Table of Contents

Handbook of Manufacturing Industries in the World Economy

Handbook of Manufacturing Industries in the World Economy

Research Handbooks in Business and Management series

Edited by John R. Bryson, Jennifer Clark and Vida Vanchan

This interdisciplinary volume provides a critical and multi-disciplinary review of current manufacturing processes, practices, and policies, and broadens our understanding of production and innovation in the world economy. Chapters highlight how firms and industries modify existing processes to produce for established and emerging markets through dynamic and design-driven strategies. This approach allows readers to view transformations in production systems and processes across sectors, technologies and industries. Contributors include scholars ranging from engineering to policy to economic geography. The evidence demonstrates that manufacturing continues to matter in the world economy.

Chapter 26: National manufacturing policy, local real estate markets and the missing region: prospects for urban industrial development in the U.S.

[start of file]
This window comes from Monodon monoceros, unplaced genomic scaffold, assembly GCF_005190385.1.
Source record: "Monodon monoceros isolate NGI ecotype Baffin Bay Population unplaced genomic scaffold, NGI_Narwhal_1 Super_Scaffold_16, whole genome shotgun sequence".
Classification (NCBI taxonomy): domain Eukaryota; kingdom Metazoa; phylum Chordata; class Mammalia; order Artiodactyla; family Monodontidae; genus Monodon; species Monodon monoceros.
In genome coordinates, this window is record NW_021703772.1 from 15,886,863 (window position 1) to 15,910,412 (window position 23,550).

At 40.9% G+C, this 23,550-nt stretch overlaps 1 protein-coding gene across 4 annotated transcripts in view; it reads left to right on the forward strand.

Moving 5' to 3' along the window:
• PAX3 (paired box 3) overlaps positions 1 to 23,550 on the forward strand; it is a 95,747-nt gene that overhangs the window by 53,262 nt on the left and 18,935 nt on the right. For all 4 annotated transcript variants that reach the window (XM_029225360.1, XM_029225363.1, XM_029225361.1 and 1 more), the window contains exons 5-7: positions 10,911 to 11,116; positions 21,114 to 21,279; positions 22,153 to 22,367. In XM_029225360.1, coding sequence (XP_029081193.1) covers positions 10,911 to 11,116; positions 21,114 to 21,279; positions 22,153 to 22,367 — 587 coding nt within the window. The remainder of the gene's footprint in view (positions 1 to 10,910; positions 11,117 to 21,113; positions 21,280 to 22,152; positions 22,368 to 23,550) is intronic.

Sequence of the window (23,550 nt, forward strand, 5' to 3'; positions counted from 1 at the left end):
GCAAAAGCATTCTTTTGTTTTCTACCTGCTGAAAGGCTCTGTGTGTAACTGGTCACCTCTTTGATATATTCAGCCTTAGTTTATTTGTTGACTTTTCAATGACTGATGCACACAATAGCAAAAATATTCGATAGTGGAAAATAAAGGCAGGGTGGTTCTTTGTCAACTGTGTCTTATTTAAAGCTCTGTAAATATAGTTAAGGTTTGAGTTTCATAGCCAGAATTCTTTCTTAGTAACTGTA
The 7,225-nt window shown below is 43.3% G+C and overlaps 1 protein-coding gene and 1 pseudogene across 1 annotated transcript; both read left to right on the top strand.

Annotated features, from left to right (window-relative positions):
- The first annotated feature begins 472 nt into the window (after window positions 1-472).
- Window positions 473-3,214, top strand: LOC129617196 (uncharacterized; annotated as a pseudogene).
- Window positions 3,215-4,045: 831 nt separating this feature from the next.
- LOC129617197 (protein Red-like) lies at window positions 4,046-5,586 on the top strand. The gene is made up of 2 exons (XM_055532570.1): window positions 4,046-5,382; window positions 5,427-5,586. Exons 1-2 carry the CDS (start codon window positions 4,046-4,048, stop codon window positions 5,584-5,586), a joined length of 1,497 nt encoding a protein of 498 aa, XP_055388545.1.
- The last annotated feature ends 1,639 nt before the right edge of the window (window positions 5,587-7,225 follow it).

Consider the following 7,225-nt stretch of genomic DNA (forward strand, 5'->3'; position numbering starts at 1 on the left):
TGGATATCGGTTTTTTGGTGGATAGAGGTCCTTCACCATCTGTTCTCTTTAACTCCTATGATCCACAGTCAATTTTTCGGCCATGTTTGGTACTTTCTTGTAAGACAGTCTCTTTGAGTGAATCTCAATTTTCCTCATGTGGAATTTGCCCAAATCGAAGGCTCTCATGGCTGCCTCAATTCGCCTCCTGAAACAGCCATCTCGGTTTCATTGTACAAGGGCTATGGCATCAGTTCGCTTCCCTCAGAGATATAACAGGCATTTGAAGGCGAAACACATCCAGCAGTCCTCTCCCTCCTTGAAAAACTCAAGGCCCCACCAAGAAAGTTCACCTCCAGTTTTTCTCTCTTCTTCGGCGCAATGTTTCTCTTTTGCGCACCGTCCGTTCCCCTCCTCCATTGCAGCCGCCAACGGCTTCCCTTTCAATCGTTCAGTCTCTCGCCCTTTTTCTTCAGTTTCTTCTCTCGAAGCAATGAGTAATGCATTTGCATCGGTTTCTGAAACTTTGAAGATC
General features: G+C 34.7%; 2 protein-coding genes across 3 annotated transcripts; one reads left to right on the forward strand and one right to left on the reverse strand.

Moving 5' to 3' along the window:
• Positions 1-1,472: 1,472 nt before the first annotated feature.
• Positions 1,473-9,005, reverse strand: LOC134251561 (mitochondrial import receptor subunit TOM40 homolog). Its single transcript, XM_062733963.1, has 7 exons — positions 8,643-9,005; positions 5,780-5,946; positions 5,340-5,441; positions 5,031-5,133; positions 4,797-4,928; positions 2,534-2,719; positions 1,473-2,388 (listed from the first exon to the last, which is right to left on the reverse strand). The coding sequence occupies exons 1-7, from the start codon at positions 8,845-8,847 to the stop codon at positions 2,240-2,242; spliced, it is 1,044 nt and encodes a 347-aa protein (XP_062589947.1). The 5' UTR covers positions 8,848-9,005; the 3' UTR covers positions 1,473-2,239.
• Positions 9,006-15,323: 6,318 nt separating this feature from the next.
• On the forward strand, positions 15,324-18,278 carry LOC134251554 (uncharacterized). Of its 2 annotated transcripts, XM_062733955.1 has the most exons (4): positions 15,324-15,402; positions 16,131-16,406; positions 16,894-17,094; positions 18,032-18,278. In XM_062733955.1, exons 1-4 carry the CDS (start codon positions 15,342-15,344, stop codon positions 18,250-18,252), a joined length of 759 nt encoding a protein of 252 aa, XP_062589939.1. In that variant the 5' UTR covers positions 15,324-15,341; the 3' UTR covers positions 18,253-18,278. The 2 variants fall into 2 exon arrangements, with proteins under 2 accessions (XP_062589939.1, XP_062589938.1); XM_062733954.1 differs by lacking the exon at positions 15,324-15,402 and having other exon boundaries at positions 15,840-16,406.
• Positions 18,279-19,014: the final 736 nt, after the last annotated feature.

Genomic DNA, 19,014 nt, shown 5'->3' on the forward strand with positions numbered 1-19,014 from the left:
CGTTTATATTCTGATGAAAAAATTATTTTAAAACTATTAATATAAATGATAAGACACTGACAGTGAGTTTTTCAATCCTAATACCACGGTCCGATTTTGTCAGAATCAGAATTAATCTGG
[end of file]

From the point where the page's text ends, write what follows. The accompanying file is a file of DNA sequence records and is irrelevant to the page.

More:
Laura Wolf-Powers

Subjects: business and management, strategic management, geography, economic geography, urban and regional studies, regional studies


Manufacturing policy and urban and regional policy coexist uncomfortably in the United States. Although many industrialized nations coordinate federal-level technology and innovation strategies with expressly place-based investments in the commercialization of basic research – and, concomitantly, with support for regional networks of small and medium-sized manufacturers – such mechanisms have not been a prominent feature of U.S. policy (Clark 2010). As a result, attempts to connect economic development strategy with economic geographers’ knowledge about place-based innovation often falter. Descriptions and typologies of “learning regions,” regional innovation networks and spatially rooted industry clusters are reasonably straightforward. But translating that knowledge into effective, implementable policy for manufacturing development is not straightforward, because there is neither a strong federal government leading regional policy from the top down nor a framework for autonomous regional governance of any sort.

You are not authenticated to view the full text of this chapter or article.

Elgaronline requires a subscription or purchase to access the full text of books or journals. Please login through your library system or with your personal username and password on the homepage.

Non-subscribers can freely search the site, view abstracts/ extracts and download selected front matter and introductory chapters for personal use.

Your library may not have purchased all subject areas. If you are authenticated and think you should have access to this title, please contact your librarian.

Further information